Table 5

Environmental impact of 35 gram modelled meat substitution by predefined food groups and all-cause mortality

Substitute

Reduction GHGE (%)a

Reduction land use (%)a

Reduction mortality risk (%, 95% CI)b

Potatoes

10.8

11.3

0 (-6 – 7)

Pasta-rice-couscous

10.1

9.7

11 (4 – 16)

Vegetables

10.0

10.8

9 (3 – 15)

Fruit, nuts and seeds

10.0

10.3

6 (1 – 10)

Milk-based dessertsc

10.0

10.9

4 (0 – 9)

Fish

4.5

9.8

19 (3 – 33)

Cheese

0.6

4.5

6 (-4 – 14)

Remove 35 gram meat

11.5

11.7

4 (2 – 7)

(No replacement)

   

aBased on the average greenhouse gas emission (GHGE) and land use in EPIC-NL; bCox stratified for age (continuous) and adjusted for gender, BMI (continuous), smoking status, physical activity, energy intake (continuous), and alcohol intake (continuous); c: consists of (fruit)yoghurt, cream desserts, and milk-based puddings.

Discussion

In this large prospective cohort of Dutch men and women, we observed that the total environmental impact of usual diet was not associated with all-cause or cause-specific mortality. This indicates that an environmental friendlier diet is not necessarily a healthier diet. Even though meat only contributed for 3.6% to the total weight of daily intake in grams, it is responsible for approximately 30% of dietary greenhouse gas emission and land use. A 35 g/d reduction or shift from total meat intake to vegetables, fruit-nuts-seeds, pasta-rice-couscous, or fish would significantly increase survival rates (4-19%), reduce GHGE (4-12%), and land use (10-12%).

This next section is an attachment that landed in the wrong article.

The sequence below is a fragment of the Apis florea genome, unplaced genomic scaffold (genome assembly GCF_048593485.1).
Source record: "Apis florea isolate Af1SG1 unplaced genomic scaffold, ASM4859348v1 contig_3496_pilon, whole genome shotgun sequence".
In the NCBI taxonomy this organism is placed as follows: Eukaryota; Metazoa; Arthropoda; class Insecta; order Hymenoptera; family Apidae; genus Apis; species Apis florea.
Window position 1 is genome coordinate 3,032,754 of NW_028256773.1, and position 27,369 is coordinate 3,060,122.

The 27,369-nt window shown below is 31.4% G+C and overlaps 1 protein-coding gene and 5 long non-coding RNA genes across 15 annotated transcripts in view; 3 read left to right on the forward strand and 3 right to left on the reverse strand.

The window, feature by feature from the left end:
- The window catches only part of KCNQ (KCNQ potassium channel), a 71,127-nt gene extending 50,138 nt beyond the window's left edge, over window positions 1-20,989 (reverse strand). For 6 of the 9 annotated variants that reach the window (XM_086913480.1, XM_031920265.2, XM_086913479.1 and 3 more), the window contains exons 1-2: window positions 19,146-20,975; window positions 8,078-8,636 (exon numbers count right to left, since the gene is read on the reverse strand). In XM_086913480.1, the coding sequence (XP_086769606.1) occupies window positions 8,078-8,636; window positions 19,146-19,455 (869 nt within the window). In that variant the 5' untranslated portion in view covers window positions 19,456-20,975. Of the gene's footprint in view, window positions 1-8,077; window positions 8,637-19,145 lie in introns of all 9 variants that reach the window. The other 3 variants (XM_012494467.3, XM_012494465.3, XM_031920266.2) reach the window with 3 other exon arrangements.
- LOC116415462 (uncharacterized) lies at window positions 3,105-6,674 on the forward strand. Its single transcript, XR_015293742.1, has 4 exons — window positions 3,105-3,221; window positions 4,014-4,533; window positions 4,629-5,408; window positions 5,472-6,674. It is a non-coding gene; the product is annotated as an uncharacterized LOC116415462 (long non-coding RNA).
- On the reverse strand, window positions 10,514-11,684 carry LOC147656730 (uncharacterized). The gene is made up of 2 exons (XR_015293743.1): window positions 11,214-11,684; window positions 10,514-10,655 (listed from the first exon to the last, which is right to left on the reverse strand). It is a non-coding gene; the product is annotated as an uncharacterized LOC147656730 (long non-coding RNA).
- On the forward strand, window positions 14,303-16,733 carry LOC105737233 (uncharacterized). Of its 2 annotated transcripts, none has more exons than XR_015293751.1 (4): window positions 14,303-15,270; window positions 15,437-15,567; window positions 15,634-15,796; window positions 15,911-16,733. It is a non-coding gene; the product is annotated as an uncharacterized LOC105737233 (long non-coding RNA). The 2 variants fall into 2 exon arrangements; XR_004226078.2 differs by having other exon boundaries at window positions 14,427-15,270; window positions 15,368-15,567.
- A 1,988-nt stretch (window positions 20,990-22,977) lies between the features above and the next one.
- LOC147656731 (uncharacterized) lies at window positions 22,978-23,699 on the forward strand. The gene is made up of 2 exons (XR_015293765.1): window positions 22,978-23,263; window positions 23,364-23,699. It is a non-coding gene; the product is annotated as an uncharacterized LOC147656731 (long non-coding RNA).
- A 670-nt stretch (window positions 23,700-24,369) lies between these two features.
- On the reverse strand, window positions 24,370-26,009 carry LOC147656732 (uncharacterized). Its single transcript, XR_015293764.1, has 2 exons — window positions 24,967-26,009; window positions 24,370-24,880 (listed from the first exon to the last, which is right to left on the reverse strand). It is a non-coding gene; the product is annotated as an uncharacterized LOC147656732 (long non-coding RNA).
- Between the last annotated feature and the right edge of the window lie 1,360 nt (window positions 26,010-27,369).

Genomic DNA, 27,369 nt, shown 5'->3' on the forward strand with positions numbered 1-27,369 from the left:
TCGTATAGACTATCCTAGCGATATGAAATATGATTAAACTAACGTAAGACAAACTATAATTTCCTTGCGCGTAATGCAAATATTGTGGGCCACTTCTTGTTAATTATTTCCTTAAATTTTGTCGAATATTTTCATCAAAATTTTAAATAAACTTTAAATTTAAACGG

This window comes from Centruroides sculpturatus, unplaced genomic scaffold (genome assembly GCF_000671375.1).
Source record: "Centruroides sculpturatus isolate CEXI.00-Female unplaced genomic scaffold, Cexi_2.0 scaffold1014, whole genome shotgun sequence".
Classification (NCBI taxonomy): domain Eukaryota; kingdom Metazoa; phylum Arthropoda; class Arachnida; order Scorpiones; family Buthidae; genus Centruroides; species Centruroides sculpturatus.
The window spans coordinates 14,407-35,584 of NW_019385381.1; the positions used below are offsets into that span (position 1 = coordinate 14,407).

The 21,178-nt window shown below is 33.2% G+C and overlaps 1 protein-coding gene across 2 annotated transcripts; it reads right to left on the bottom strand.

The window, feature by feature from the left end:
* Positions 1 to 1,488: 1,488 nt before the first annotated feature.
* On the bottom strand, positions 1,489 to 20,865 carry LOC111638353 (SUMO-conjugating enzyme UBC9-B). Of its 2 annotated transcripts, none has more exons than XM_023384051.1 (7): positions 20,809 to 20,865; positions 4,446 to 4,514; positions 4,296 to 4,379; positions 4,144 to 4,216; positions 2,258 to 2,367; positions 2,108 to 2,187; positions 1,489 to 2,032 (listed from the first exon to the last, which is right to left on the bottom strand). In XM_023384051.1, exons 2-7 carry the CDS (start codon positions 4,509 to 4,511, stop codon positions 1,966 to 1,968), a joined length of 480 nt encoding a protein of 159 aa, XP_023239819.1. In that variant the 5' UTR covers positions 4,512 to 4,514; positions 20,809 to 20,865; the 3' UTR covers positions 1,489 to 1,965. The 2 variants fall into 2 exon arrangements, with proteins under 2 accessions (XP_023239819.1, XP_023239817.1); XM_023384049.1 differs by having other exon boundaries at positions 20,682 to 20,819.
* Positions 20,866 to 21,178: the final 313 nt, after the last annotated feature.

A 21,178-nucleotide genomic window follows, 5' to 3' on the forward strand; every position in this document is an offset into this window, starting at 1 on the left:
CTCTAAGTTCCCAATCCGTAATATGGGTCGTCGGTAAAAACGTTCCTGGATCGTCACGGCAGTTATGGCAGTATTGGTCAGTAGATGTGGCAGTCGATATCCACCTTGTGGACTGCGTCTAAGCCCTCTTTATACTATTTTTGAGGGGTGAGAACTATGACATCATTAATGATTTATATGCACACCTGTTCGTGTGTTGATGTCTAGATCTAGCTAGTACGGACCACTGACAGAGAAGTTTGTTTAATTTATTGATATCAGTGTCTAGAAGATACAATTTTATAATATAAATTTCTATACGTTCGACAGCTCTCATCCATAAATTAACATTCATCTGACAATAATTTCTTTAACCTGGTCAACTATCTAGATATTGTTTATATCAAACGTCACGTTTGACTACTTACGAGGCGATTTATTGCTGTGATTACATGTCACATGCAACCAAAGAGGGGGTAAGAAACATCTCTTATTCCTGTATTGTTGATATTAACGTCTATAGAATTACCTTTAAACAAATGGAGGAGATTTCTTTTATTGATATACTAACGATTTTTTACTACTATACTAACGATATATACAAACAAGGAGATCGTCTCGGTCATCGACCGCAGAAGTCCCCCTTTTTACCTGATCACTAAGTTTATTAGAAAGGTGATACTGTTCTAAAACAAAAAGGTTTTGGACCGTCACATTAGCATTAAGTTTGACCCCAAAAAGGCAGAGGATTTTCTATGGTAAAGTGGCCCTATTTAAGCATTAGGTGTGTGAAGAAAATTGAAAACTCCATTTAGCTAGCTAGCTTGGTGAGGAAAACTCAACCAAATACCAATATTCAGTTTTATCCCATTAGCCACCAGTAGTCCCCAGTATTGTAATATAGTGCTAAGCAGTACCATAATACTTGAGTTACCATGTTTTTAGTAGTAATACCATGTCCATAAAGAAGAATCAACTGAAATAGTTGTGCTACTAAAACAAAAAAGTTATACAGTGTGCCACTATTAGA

In this study, the environmental burden of the usual diet was divided into quartiles of total GHGE and land use to analyse the influence of diets with a higher impact on the relative risk for mortality. For this division no impact on mortality risk was observed in the Cox survival models. Other studies have suggested that a healthier diet may also be more sustainable [3, 15]. A diet according to the Dutch Dietary Guidelines would result in 8% less GHGE and decrease land use by 21% compared to the average diet. However, a healthier diet and diet with a lower environmental impact do not necessarily need to be equally sustainable. For example, a healthy diet that includes fruits and vegetables with a high GHGE, rice instead of pasta or potatoes and more meat has twice the GHGE compared to an equally healthy low-GHGE diet [28]. On the other hand, a less healthy diet, with high quantities of sugars and refined carbohydrates, small quantities of meat, fruits and vegetables, can also have a low GHGE. Our modelled substitution scenario resulted in healthier diets with reduced environmental impact. Substitutions of meat lead to a double benefit in both health and reduced environmental impact aspects. However, a healthier diet is not necessarily accompanied by a lower GHGE or less land use.